City seeks guidance on law’s impact
Published 8:00 am Wednesday, November 23, 2011
The City of Troy will seek legal advice on how to comply with Alabama’s immigration law.
The council on Tuesday voted to retain the law firm of Bradley Arrant Boult and Cummings LLP to provide guidance on what the city needs to do to be incompliance with the Beason-Hammon Act.
“There have been a lot of unintended consequences placed on municipalities and I hope there will be tremendous clarifications when the Legislature meets in February,” Mayor Jimmy Lunsford said. In the meantime, “we will have an attorney clarify which requirements we must implement this year.”
Lunsford said there was “a great deal of concern expressed” at a recent League of Municipalities meeting regarding the implementation of the law.
“All of us present could see it would be an extremely unpopular as well as an extremely unpopular measure to fully implement … We will do our dead-level best to implement the law as we move forward.”
The law requires that municipalities have proof of U.S. Citizenship for anyone to whom they provide a service or benefits. “If you interpret it strictly, that means if you go to check out a book at the library, you would have to show proof of citizenship,” Lunsford said.
One of the first areas to be impacted will be business licenses.
“We need some direction,” said City Clerk Alton Starling. “We’ll be sending out business license renewals in December and we need to know what we need to require.”
Starling said under the law, businesses or corporations which receive a benefit from the city – such as a tax incentive or utilities – will be required to prove that all employees have complied with citizenship requirements. “And it’s different for a corporation and a sole proprietorship,” he said. “It’s all over the place, and we need some direction.”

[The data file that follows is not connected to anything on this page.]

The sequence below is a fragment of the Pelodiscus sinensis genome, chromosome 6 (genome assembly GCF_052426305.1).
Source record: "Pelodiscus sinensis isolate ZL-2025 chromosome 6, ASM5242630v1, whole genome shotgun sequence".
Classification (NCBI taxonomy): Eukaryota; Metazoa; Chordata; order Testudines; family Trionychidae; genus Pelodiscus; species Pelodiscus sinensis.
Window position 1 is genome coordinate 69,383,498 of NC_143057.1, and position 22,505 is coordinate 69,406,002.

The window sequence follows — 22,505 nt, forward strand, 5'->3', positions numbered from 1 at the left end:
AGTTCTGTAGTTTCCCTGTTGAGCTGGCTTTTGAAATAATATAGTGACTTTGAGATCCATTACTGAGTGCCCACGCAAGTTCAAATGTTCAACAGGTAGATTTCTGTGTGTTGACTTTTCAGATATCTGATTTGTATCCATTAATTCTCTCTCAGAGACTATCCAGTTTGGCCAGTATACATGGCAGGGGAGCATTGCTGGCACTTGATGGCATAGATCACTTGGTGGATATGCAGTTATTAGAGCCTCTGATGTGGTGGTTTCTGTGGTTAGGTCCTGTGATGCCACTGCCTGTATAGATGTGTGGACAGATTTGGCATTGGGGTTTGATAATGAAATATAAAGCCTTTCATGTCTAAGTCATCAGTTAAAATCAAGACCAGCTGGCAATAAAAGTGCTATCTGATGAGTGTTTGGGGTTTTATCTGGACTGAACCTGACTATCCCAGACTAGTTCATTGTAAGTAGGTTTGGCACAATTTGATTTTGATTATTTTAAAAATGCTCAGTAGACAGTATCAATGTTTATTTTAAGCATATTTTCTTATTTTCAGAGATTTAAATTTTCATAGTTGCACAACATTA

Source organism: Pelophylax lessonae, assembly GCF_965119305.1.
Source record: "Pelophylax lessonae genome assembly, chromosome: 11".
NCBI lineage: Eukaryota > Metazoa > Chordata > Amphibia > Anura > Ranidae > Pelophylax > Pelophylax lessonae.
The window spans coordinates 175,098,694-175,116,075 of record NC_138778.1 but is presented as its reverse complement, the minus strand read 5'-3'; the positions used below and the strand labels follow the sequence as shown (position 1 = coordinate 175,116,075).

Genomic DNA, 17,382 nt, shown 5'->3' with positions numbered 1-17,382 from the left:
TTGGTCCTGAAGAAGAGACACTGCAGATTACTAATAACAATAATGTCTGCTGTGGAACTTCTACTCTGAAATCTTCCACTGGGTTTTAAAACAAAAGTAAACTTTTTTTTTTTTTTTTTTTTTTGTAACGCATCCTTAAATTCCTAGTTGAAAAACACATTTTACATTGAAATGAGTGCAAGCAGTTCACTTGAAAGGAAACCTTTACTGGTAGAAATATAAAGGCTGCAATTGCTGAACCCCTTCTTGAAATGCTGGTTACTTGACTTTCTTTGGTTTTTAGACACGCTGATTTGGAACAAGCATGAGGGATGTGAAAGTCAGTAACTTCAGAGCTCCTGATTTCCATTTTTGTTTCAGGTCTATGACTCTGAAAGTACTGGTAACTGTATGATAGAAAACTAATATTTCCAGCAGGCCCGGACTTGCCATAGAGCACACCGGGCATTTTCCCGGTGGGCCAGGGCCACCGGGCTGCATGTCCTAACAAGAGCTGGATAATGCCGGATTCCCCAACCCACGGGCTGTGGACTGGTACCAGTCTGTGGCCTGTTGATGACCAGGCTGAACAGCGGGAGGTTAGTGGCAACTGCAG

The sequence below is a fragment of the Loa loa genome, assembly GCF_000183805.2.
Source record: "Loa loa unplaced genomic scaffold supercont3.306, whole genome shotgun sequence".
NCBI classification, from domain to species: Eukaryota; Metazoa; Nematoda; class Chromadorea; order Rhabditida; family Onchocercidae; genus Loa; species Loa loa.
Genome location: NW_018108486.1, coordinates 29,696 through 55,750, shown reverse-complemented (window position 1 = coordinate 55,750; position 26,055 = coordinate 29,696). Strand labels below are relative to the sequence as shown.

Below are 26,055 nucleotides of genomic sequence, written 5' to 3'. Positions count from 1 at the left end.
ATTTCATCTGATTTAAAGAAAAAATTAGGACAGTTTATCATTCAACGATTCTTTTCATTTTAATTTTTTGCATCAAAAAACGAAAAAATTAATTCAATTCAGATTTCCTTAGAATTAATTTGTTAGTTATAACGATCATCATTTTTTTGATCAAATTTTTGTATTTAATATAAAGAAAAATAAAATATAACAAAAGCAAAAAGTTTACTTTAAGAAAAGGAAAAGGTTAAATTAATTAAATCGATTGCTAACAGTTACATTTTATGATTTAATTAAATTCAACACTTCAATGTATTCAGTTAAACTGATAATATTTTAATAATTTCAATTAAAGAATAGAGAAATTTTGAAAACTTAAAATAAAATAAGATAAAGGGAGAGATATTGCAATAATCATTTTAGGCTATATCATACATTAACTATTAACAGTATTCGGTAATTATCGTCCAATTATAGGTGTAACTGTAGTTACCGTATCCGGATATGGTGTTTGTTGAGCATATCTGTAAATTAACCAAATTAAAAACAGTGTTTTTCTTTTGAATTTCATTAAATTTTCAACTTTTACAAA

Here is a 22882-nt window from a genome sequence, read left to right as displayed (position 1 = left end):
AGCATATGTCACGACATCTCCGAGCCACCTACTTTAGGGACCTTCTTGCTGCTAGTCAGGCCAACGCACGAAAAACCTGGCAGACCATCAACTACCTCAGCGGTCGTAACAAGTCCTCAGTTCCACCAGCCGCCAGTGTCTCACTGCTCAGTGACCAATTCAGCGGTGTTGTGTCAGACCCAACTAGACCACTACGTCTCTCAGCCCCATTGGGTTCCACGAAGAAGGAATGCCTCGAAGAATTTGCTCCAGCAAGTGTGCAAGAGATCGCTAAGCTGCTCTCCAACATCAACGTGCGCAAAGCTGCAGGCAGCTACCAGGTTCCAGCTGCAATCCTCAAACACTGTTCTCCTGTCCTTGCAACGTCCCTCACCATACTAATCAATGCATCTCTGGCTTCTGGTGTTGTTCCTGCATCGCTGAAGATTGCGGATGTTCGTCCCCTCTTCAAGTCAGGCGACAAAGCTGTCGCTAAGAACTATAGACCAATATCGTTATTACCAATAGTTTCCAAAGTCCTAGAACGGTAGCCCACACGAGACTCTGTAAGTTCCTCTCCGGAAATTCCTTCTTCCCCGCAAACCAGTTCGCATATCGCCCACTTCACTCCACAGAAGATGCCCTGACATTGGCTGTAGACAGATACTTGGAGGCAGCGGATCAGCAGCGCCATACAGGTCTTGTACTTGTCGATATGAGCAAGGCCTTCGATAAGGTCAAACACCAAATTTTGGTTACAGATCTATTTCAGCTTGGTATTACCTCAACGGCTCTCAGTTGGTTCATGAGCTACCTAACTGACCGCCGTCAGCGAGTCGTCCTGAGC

In other business, the council on Tuesday:
• Approved a three-year contract agreement with Waste Management. The company provides disposal services for the city at its Walnut Creek site, where grease and grit are disposed. The city will pay $250 per month, providing a savings of $1,000 per year over the current contract.
• Awarded bids for three utility department vehicles. Ken Cox Ford was the low bidder with the 3 percent local preference on the 1-ton pickup truck at $44,549.26 and on the two half-ton trucks at $22,892.88 each.
• Authorized the annual holiday payroll for city employees. Full-time employees will receive 10 percent of one month’s salary. Permanent part-time employees will receive $50.
• Approved the contract agreement with Goodwyn Mills and Cawood to provide consulting services on the municipal airport improvement plan.
• Declared a structure at 329 Orion St. dilapidated so it could be removed by the city. Costs for removing the house destroyed by a recent fire will be assessed to the landowners.
• Had the first reading of an ordinance to amend the collection policies and cut-off procedures for the Utilities Department.
• Appointed several members to boards including: Board of Adjustments and Appeals, William Wright, John Henderson and Al Jones (supernumerary), Dec. 10, 2011-2014; Industrial Development Board, Jack Norton, Clarence Scott, Bert Brown and Marsha Gaylard, Dec. 10, 2011-14; Downtown Redevelopment Authority, David Contract Jr., Nov. 12, 2011-16; Library Board, Susan Murphree, Oct. 8, 2011-15; Troy Public Education Building Authority, Jim Rolin, November 2011-17.
•Heard an update from the mayor on work to develop a storm water management ordinance for the city. “We had our first extended meeting on this today,” he said. “This is not going to be a process we are going to take lightly.”
• Reviewed revised plans for a new public works building to be located on the existing recycling center property.